Ahmed A. Kishk received the BS degree in Electronic and Communication Engineering from Cairo University, Cairo, Egypt, in 1977, and BSc. in Applied Mathematics from Ain-Shams University, Cairo, Egypt, in 1980. In 1981, he joined the Department of Electrical Engineering, University of Manitoba, Winnipeg, Canada, where he obtained his M. Eng. and Ph.D. degrees in 1983 and 1986, respectively. From 1977 to 1981, he was a research assistant and an instructor at the Faculty of Engineering, Cairo University. From 1981 to 1985, he was a research assistant at the Department of Electrical Engineering, University of Manitoba. From December 1985 to August 1986, he was a research associate fellow at the same department. In 1986, he joined the Department of Electrical Engineering, University of Mississippi, as an Assistant Professor. He was on sabbatical leave at Chalmers University of Technology, Sweden during the 1994-1995 and 2009-2010 academic years. He was a Professor at the University of Mississippi (1995-2011). He was the director of the Center for Applied Electromagnetic System Research (CAESR) during the period, 2010-2011. Currently, he is a Professor at Concordia University, Montréal, Québec, Canada (since 2011) as Trier 1 Canada Research Chair in Advanced Antenna Systems. He was an Associate Editor of Antennas & Propagation Magazine from 1990 to 1993. He is a distinguish lecturer for the Antennas and Propagation Society (2013-2015). He was an Editor of Antennas & Propagation Magazine (1993-2014). He was a Co-editor of the special issue, “Advances in the Application of the Method of Moments to Electromagnetic Scattering Problems,” in the ACES Journal. He was also an editor of the ACES Journal during 1997. He was an Editor-in-Chief of the ACES Journal from 1998 to 2001. He was the chair of Physics and Engineering Division of the Mississippi Academy of Science (2001-2002). He was a Guest Editor of the special issue on artificial magnetic conductors, soft/hard surfaces, and other complex surfaces, in the IEEE Transactions on Antennas and Propagation, January 2005. He was a technical program committee member for several international conferences. He was a member of the AP AdCom (2013-2015). He is currently the President-Elect of the Antenna and Propagation Society.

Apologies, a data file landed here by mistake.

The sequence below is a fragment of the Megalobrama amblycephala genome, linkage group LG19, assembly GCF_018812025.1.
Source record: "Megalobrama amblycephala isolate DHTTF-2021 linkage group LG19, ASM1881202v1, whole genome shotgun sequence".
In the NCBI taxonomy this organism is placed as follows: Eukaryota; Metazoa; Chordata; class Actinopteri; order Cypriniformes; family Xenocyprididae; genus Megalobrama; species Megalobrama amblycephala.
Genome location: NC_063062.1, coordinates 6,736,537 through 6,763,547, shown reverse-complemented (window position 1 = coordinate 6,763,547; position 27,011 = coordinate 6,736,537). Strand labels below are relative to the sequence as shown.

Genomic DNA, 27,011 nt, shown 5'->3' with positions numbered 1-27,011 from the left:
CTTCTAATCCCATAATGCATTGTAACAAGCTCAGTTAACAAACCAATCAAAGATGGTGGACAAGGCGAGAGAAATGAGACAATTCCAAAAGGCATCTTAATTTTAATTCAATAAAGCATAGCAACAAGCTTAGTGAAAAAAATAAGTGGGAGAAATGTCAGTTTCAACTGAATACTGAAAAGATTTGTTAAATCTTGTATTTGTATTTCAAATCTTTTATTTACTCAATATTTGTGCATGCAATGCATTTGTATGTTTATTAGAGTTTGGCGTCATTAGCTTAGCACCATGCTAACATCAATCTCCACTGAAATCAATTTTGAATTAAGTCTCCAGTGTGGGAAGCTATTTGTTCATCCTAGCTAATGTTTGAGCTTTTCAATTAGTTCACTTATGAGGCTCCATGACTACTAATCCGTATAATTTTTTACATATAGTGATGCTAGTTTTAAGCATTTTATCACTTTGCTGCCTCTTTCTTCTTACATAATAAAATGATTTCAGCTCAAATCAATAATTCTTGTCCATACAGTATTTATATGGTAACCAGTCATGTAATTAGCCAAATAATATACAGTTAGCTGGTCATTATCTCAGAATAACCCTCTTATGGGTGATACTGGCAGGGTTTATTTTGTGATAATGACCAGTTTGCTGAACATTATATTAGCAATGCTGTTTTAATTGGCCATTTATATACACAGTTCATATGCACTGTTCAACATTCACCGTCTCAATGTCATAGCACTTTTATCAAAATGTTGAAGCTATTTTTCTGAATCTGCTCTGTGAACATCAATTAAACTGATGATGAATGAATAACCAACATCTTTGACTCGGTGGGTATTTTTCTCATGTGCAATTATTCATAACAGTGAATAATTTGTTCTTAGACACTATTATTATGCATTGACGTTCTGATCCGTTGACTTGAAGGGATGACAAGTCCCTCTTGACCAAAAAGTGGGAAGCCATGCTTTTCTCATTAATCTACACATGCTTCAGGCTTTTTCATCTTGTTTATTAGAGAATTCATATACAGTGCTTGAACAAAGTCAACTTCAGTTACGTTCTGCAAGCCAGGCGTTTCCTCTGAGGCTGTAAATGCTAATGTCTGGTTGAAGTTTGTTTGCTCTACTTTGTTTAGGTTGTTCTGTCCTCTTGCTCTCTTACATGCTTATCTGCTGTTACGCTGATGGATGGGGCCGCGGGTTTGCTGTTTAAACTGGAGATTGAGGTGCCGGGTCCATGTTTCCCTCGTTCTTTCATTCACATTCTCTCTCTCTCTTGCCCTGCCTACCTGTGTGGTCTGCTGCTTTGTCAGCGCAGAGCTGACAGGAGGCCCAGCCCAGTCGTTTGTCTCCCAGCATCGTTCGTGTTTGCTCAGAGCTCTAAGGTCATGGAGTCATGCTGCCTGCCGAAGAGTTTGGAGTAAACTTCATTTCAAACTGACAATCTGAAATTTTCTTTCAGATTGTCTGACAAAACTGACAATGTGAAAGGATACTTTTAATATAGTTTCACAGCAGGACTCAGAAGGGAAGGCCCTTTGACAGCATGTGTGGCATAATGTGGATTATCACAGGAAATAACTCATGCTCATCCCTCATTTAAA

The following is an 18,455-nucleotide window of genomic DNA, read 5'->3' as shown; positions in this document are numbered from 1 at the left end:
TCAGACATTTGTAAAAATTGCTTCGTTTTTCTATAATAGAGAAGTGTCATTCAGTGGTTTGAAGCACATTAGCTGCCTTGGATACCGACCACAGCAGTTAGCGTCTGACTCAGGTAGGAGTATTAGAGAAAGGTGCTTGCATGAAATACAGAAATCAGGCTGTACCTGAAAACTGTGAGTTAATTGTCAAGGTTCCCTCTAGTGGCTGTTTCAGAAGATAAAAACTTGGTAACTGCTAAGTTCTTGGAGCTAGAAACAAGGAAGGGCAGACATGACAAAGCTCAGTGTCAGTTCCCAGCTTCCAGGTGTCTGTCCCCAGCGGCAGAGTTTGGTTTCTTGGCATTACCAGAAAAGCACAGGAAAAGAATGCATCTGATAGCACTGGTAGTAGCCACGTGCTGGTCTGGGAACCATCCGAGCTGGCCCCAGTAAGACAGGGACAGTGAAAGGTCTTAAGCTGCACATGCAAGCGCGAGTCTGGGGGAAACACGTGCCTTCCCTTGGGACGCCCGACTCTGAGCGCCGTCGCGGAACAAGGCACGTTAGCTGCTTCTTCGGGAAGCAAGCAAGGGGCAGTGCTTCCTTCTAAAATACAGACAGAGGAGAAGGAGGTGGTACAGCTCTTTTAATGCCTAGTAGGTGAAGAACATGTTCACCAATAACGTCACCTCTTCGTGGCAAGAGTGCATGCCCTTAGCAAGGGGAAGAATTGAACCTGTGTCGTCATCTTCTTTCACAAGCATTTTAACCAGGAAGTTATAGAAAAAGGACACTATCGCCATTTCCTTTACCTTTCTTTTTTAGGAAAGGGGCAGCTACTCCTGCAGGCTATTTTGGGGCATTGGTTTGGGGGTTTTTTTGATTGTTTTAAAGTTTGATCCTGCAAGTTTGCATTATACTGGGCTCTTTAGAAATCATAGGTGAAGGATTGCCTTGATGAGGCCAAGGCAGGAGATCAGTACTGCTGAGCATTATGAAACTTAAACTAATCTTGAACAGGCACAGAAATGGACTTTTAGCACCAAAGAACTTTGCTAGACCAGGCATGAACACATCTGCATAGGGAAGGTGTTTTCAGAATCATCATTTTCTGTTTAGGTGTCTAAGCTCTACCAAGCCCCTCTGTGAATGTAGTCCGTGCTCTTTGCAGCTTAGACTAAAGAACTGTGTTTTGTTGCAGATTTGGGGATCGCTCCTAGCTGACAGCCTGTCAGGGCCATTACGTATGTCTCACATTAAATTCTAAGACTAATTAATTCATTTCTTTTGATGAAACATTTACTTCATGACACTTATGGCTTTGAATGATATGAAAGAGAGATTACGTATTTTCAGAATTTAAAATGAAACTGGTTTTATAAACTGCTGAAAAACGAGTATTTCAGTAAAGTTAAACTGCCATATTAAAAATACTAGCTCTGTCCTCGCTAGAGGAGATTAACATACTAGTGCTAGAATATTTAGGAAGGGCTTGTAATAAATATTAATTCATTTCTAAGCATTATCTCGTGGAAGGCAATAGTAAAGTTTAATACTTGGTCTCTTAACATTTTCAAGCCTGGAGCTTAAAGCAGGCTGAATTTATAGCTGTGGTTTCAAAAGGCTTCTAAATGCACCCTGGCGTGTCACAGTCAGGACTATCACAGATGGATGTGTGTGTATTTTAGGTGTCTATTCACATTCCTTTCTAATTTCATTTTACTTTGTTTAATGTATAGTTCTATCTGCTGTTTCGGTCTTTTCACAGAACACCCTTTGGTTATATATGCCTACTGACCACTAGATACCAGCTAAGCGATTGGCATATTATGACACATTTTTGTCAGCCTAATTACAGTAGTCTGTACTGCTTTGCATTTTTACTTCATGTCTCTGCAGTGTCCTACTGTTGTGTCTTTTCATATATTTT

His research interest includes the areas of design of Dielectric resonator antennas, microstrip antennas, small antennas, microwave sensors, RFID antennas for readers and tags, Multi-function antennas, microwave circuits, EBG, artificial magnetic conductors, soft and hard surfaces, phased array antennas, and computer aided design for antennas; Design of millimeter frequency antennas; and Feeds for Parabolic reflectors. He has published over 280-refereed Journal articles and 450 conference papers. He is a coauthor of four books and several book chapters and the editor of three books. He offered several short courses in international conferences.
Dr. Kishk and his students received several awards. Dr. Kishk won the 1995 and 2006 outstanding paper awards for papers published in the Applied Computational Electromagnetic Society Journal. He received the 1997 Outstanding Engineering Educator Award from Memphis section of the IEEE. He received the Outstanding Engineering Faculty Member of the Year in 1998 and 2009, Faculty research award for outstanding performance in research in 2001 and 2005. He received the Award of Distinguished Technical Communication for the entry of IEEE Antennas and Propagation Magazine, 2001. He also received The Valued Contribution Award for outstanding Invited Presentation, “EM Modeling of Surfaces with STOP or GO Characteristics – Artificial Magnetic Conductors and Soft and Hard Surfaces” from the Applied Computational Electromagnetic Society. He received the Microwave Theory and Techniques Society, Microwave Prize 2004. He received 2013 Chen-To Tai Distinguished Educator Award of the IEEE Antennas and Propagation Society. In recognition “For contributions and continuous improvements to teaching and research to prepare students for future careers in antennas and microwave circuits, Dr. Kiosk is a Fellow of IEEE since 1998, Fellow of Electromagnetic Academy, and a Fellow of the Applied Computational Electromagnetic Society (ACES). He is a member of Antennas and Propagation Society, Microwave Theory, and Techniques, Sigma Xi Society, U.S. National Committee of International Union of Radio Science (URSI) Commission B, Phi Kappa Phi Society, Electromagnetic Compatibility, and Applied Computational Electromagnetics Society.